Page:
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U.S. Wants ASML to Stop Selling Chipmaking Tools to China

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The U.S. government officials are working with their counterparts from the Netherlands to ban sales of virtually all lithography tools produced in the country to companies in China. If the American politicians succeed, this will significantly blow Chinese efforts to become a world-class semiconductor producer and will thwart the country's Made in China 2025 plan. 

ASML is the world's largest maker of lithography tools used to make all kinds of chips. However, the company cannot sell its extreme ultraviolet (EUV) lithography equipment to its Chinese clients. Still, U.S. politicians propose restrictions under which ASML will not be able to sell its mainstream deep ultraviolet (DUV) lithography tools to Chinese customers as well, reports Bloomberg (opens in new tab). DUV is used to make the vast majority of widely used chips that power client PCs, servers, mobile electronics, autonomous vehicles, and robots.  

Persuading the Dutch government to ban sales of virtually all lithography scanners to Chinese customers will not be easy. Chinese fabs run by local companies like Hua Hong,  Semiconductor Manufacturing International Co. (SMIC), and YMTC, or global players like TSMC, Samsung, and SK Hynix accounted for about 16% of ASML's revenue in 2021 (opens in new tab) (which reached $18.6 billion), and that is a lot of money. 

ASML argues that it is not the world's only maker of DUV scanners (albeit the largest one), and similar machinery is available from Canon and Nikon. Yet, if the U.S. manages to leave China without ASML's tools, other companies will not be able to replace them soon. Furthermore, American politicians argue that advancements in modern chip packaging technologies allow Chinese companies to design and produce pretty sophisticated chips that can advance Chinese supercomputing and, ultimately, military technologies.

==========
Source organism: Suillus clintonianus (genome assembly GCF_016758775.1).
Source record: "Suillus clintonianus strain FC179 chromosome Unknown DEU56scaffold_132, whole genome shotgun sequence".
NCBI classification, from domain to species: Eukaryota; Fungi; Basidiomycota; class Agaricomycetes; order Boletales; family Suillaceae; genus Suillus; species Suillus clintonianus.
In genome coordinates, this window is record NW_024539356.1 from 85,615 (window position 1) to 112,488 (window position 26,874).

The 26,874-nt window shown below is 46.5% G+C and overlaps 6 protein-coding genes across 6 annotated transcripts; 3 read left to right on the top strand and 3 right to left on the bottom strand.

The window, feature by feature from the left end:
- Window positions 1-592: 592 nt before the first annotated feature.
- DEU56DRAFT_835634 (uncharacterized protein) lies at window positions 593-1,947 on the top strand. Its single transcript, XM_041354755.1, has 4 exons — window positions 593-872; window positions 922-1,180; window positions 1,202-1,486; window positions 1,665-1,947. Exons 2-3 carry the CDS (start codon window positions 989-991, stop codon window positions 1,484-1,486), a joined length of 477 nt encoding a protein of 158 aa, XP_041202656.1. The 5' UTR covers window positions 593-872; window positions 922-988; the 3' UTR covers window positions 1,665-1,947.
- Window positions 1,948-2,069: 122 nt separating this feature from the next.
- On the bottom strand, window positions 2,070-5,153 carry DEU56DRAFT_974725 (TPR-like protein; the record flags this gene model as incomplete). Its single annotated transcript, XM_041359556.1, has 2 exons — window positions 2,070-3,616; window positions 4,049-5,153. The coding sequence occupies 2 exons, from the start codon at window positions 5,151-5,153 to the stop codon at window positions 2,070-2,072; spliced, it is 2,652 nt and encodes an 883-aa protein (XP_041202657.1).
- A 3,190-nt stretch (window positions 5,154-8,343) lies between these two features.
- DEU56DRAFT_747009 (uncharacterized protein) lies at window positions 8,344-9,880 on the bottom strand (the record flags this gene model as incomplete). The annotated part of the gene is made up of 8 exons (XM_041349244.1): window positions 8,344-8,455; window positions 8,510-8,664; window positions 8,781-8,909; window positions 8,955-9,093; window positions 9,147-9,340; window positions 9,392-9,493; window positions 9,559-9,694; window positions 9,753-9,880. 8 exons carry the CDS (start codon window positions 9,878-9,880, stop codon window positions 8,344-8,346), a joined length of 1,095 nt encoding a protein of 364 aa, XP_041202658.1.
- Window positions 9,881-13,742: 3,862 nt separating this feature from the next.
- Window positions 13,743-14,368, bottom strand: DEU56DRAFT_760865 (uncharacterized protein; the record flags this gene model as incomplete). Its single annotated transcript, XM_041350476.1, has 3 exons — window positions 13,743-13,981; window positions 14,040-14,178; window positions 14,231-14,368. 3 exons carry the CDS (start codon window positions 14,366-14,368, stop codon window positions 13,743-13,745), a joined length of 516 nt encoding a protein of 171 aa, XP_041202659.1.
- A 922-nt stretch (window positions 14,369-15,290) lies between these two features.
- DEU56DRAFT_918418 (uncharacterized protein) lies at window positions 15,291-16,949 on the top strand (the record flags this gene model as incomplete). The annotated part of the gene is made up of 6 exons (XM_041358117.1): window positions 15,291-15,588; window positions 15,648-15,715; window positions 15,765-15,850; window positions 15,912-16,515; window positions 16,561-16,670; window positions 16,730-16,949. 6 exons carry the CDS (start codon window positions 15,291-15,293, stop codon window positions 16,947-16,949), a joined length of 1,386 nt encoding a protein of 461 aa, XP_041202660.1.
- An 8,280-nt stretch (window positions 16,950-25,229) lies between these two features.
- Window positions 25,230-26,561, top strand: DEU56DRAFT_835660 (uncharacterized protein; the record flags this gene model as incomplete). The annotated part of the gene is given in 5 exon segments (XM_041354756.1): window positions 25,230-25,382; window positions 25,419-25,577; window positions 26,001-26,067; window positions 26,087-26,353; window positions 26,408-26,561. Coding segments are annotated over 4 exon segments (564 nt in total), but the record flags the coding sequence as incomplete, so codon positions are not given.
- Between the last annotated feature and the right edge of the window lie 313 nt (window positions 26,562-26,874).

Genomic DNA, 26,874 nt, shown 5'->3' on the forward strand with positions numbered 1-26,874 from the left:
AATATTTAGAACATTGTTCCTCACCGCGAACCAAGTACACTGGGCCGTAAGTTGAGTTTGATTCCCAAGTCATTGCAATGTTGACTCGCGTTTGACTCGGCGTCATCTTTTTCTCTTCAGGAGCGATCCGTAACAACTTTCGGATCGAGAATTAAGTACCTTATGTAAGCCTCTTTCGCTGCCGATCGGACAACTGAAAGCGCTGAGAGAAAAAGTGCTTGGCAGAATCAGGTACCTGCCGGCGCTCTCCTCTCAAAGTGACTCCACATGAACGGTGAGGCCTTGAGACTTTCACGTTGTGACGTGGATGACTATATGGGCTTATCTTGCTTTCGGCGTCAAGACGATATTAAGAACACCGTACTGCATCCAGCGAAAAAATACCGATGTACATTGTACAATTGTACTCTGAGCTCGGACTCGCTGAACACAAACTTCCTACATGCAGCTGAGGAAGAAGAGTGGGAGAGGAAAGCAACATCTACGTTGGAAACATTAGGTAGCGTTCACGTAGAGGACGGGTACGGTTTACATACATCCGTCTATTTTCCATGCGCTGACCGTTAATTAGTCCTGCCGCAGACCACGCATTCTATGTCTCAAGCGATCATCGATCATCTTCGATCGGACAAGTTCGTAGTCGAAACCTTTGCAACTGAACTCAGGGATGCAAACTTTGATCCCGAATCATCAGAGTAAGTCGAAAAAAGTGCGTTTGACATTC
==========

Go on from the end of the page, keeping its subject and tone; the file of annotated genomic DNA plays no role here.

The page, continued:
The U.S. has banned several Chinese companies from accessing technologies developed by USA-based companies, nearly driving Huawei's chip arm HiSilicon out of business. In addition, prohibiting sales of ASML's lithography tools to China will devastate the local semiconductor industry.  

Meanwhile, banning ASML's scanners to Chinese companies is not the only way the U.S. can thwart the local chip industry. Semiconductor fabs use hundreds of tools produced by numerous American companies, such as Applied Materials, KLA, and Lam Research. Forbidding them to work with China will have a devastating effect on Tianxia's semiconductor efforts. Moreover, some of their tools cannot be sold to China due to national security concerns. 

But leaving companies from China without semiconductor fabrication tools will impact the rest of the world. For example, a substantial part of DRAM and 3D NAND memory production is in China. Leaving companies like Samsung, SK Hynix, and YMTC without their Chinese fabs will affect the global chip and electronics supply chain. Furthermore, TSMC, SMIC, and Hua Hong produce loads of chips for their international clients; if they wind down production, this will also affect American chip designers.

Anton Shilov
Anton Shilov